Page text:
It is almost always possible to build a model to describe a process, but the rates at which interactions occur, and other associated model parameters, are often unknown and undocumented in literature. Under these circumstances, parameter estimation, also known as model fitting, becomes necessary.
Using these tools, we can fit a model to data and experimental setups, providing estimates for unknown parameters. Qualitative and quantitative heuristics are incorporated as criteria for a successful fit. For under-constrained systems, results take the form of an ensemble of potential parameter vectors, providing insight into model variability, sensitivity, and robustness.
Using this approach, we can:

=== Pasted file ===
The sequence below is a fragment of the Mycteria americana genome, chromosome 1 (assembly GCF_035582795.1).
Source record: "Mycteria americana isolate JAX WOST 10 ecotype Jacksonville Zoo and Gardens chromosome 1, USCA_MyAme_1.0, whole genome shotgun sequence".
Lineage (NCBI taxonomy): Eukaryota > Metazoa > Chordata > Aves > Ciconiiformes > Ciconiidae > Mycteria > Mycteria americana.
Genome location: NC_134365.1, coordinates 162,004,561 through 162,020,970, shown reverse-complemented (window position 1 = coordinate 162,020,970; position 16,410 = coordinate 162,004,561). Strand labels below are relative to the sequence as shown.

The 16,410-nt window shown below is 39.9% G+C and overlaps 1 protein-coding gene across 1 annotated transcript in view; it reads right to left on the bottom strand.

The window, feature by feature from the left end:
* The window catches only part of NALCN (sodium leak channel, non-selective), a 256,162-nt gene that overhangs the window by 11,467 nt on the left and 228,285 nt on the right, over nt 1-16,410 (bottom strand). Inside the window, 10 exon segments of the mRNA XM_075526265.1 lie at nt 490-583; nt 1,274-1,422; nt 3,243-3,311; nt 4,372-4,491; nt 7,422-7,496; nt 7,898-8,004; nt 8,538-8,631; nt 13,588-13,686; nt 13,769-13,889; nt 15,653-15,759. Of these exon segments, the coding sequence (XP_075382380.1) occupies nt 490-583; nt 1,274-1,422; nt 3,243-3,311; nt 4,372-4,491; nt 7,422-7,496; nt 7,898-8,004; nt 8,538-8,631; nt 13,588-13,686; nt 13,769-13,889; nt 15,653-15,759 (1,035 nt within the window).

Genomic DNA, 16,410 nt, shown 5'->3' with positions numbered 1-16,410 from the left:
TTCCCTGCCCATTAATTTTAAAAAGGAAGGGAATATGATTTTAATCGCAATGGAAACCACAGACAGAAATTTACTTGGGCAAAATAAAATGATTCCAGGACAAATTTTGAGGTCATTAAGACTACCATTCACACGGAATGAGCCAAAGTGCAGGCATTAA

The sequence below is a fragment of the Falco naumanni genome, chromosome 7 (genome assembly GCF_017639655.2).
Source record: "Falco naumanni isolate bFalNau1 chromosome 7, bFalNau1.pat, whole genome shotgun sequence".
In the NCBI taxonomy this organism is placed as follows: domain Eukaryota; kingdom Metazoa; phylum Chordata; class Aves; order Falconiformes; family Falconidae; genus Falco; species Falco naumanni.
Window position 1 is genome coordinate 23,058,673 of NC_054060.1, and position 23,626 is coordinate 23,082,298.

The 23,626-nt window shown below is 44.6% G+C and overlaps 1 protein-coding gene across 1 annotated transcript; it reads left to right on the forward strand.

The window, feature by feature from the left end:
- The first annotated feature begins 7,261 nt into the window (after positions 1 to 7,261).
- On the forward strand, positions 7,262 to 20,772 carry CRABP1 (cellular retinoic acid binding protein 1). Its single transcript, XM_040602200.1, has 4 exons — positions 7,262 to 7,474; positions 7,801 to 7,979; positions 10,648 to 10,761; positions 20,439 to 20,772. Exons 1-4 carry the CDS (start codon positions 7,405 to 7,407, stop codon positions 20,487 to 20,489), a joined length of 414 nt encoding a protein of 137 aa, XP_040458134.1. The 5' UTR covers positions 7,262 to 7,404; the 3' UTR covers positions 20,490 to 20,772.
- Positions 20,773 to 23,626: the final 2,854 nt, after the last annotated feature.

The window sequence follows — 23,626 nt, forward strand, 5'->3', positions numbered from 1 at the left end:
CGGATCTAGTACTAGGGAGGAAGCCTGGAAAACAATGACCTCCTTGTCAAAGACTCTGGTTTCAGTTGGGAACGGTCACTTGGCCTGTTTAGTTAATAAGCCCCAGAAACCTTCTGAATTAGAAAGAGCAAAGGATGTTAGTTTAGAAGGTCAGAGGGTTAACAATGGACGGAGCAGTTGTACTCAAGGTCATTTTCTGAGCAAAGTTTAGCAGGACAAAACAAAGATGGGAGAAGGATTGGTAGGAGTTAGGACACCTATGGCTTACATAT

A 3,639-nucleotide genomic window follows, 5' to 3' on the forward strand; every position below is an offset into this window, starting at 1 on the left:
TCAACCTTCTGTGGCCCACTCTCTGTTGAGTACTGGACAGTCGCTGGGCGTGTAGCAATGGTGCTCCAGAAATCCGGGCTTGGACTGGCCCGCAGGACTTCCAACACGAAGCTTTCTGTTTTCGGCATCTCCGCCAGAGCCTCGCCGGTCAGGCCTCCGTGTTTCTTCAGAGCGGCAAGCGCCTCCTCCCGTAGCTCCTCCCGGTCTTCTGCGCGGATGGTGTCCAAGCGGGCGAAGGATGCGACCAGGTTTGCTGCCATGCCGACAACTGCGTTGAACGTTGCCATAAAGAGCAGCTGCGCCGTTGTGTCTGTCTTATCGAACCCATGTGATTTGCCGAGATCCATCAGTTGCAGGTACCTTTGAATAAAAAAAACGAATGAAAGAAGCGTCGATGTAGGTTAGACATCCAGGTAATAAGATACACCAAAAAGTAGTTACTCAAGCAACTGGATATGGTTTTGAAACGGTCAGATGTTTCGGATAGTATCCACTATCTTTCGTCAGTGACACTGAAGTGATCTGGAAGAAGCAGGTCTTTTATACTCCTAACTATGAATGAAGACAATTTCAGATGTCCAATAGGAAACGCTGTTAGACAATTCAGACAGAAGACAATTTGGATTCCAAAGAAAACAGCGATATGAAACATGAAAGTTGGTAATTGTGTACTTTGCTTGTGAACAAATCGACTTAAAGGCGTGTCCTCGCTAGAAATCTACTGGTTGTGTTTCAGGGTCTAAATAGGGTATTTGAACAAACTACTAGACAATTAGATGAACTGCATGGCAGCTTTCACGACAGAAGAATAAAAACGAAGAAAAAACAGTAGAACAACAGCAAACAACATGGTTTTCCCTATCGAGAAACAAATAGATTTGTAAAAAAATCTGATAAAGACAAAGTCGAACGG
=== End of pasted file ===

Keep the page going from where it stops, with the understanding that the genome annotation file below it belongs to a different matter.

- Fit to ranges of data and/or provide ranges of viable parameter values
- Fit to multiple experimental setups simultaneously
- Identify parameter bounds, or insensitive unconstrained parameters
- Identify key physiological differences between experimental results
To estimate model parameters, we use experimental, clinical trial, and/or critical care data to train our models to reproduce observed results, determine values for model parameters, and enable our models to predict future results beyond the scope of the data.